E. Frances Paper Studio

Ali Flippin
E. Frances Paper

The story of three sisters, two grandmothers and a bubblegum factory. Well, it’s technically two sisters and one cousin, but sisters always seemed a more appropriate term; when that cousin was small the whole family worried that she might never learn to walk because the other two never put her down. So the three grew up in the typical way: best buds, sharing jokes, dances and finishing each other’s sentences and baked goods. So after years of speculating how to work together, use Ali’s artwork, and spread positive energy, Ali started a greeting card company and brought Jenni and Pippi in soon after.

Working together every day, creating and growing a business, and hopefully making products that make people very happy is such a blessing. We pinch ourselves daily. One of the most amazing feelings is creating jobs, not only for ourselves but for women in our community. To be able to see smiling faces come to work and then PAY them is such an honor.

We strive to make all of our products remarkable, both in quality and message. We all feel that one of the best gifts you can give back to the world is to spread positive energy, so we hope your experience with E. Frances Paper is happy and full of indubitable positivity.

E. Frances crew. Photo © E. Frances Paper Studio

E. Frances crew. Photo © Maaike Bernstrom Photography

E. Frances Paper trade show booth design. Photo © E. Frances Paper Studio

E. Frances Paper trade show booth design. Photo © Samantha Hirst

 

Photo © E. Frances Paper Studio

Photo © E. Frances Paper Studio

Photo © E. Frances Paper Studio

Photo © E. Frances Paper Studio

Business and show history

We’ve been in business three years, and this was our 3rd year at the National Stationery Show. Most of our business is wholesale. Along with the NSS, one of our rep groups does NY NOW Gift in January and in August, and we are represented in their booth.

Mistakes, advice, and tips

Best moment: our first NSS, I had to step out of the booth because it was too packed with buyers (!) I almost fainted with happiness.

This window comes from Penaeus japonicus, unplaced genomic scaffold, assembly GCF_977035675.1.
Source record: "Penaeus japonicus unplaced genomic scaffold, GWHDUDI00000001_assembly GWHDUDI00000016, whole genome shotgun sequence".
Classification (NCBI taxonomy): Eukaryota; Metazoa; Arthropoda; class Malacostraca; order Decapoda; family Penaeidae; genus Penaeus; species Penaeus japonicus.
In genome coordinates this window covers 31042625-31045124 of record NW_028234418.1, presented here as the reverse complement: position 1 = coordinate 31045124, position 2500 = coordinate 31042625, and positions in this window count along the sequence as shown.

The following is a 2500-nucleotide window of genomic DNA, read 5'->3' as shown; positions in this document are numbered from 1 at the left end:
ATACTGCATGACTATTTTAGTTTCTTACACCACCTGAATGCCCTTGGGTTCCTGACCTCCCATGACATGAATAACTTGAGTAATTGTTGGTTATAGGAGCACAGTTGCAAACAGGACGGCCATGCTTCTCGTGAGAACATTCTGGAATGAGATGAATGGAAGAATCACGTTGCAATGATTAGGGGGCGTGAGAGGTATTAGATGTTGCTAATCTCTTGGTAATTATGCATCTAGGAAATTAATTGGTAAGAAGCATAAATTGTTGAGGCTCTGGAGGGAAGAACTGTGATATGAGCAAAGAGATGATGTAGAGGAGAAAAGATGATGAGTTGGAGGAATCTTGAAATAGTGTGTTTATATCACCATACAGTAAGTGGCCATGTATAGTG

Most valuable tip I learned during prep for this year’s NSS: Not to worry about anything that wasn’t currently in front of me. I completely concentrated on one task at a time and I found that I was much more productive and focused. Zero freak-outs!

Biggest Mistake: Not being prepared enough for POST-show our first year. We had concentrated so much on trying to create an amazing booth with amazing product that we didn’t leave time to prep enough product to be ready to immediately ship after NSS. You’re mentally and physically tired when you get home from NSS (especially that first year, where it’s all the unknown), and then to have to dive right into figuring out post-show fulfillment was extremely difficult. We learned our lesson the hard way and now spend a ton of time getting all of the product ready to be shipped so that post NSS is busy, but not too stressful.

Attending Tradeshow Bootcamp’s Paper Camp really prepared me for NSS in the best possible way. It was there that I got specific packing lists, booth help, industry standards, and a community to lean on! I would recommend anyone who is thinking about attending NSS to check out TSBC.

Benefits of exhibiting at the NSS

Our biggest goal for the show is to find new retailers and possible collaborations.

Fox & Wit

Mary Nguyen
Fox & Wit

Fox & Wit has a bit of an odd beginning. In 2011 I made wedding invitations for one of my best friends and had hundreds of leftover envelopes and sheets of card stock. I opened an etsy shop to sell handmade cards as a way to declutter my home of the leftover stock. Somehow over time I found myself really loving creating handmade greeting cards. My methods refined of the years and I’ve expanded my company to incorporate a full line of stationery and homemade goods. What started off as an endeavor to clear out clutter has had the opposite effect. My inventory has expanded 10 fold and has taken over an entire room dedicated as my studio space. But most importantly, it’s become a passion.

Fox & Wit trade show booth. Photo © Fox & Wit.